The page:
A memorial was raised to Kitchener on Marwick Head, paid for by public subscription within Orkney, and was opened in 1926. It was restored and a wall of remembrance with all the names of all who were lost was unveiled as part of the centenary commemoration in 2016. HMS Hampshire is now a war grave and diving on the wreck is forbidden.

John Fraser from Feaval, Birsay, was 11 years old when he witnessed the sinking of HMS Hampshire. His memories were recorded by BBC Radio Orkney in the 1980s.

“Early evening we were all inside, and my father went out and returned shortly afterwards saying ‘come and see this big battleship passing in this rough seas’. So we all went out and almost immediately a cloud of dark smoke rose from the water’s edge, followed afterwards by a huge explosion and tongue of flame shot out round the gun turret in front of the foremast, followed by a huge cloud of smoke, yellowish coloured, drifted over Marwick Head in the strong wind.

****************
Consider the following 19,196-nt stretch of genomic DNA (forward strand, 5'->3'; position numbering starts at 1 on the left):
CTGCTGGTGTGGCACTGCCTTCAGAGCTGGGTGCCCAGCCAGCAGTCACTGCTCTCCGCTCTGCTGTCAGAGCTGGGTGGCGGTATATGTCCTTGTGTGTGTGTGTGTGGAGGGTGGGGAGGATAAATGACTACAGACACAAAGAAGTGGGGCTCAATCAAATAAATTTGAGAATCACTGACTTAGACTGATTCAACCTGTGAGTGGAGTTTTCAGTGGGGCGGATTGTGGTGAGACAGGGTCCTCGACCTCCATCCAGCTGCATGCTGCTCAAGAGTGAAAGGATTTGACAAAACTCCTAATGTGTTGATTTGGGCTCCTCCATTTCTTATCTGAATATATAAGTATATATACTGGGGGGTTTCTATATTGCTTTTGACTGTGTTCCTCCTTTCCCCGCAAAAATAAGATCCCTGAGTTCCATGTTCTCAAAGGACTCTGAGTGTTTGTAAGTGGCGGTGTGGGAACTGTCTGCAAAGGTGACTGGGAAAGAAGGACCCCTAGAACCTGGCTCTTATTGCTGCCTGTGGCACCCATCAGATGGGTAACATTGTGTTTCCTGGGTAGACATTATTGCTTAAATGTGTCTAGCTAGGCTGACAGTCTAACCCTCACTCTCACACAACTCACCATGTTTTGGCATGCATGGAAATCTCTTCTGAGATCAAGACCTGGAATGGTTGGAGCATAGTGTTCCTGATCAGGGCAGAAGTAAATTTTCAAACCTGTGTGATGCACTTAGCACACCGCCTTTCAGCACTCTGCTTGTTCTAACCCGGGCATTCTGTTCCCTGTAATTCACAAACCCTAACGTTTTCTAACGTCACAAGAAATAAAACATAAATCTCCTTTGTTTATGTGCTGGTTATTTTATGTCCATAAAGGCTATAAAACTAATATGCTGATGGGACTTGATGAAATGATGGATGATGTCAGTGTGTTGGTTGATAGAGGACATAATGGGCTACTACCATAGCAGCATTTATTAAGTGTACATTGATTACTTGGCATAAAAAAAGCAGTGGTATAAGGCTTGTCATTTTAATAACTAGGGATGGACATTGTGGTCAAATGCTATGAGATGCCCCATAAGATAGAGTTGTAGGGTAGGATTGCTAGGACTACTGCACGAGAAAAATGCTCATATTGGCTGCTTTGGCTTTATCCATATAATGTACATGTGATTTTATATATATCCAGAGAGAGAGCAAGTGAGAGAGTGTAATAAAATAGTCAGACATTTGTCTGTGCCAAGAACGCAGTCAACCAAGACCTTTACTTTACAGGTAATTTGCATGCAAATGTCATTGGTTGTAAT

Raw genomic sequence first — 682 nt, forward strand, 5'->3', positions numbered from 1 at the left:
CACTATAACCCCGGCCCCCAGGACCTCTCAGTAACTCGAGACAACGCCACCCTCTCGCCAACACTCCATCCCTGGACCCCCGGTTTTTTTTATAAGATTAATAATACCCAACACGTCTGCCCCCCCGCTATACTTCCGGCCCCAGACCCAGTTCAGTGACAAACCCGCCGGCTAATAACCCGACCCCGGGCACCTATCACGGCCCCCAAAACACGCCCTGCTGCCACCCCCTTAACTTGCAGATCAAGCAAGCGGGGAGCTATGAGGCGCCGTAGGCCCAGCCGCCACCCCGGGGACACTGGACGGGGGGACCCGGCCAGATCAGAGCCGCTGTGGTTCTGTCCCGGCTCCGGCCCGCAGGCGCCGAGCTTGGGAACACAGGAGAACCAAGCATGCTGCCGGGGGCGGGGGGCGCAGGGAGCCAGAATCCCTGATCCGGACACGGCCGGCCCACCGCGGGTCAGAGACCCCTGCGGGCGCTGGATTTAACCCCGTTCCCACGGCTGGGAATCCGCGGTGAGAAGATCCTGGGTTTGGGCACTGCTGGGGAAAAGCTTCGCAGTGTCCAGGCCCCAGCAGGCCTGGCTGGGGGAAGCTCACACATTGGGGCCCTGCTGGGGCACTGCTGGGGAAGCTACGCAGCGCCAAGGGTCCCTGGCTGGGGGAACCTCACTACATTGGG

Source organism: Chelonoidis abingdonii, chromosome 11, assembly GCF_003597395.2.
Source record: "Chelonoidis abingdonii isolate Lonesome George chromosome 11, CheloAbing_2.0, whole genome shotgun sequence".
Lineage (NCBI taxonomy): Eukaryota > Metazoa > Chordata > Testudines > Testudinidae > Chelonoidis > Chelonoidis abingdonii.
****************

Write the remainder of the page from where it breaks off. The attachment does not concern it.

Immediately they steered her for land, turned her straight in, and we thought ‘Oh, he’s going to beach the ship’, but it was no time ‘till she turned round again, I suppose with the force of the north wind and the heavy sea, turned her end on into the weather. By this time her bows were down in the water and her stern, well, propellers, were clear of the water… and she just slowly went down, and the bows slowly went down until it seemed to us to hit the bottom, and the stern just settled down in the water. In all I think it was just 15 minutes until she disappeared beneath the water.”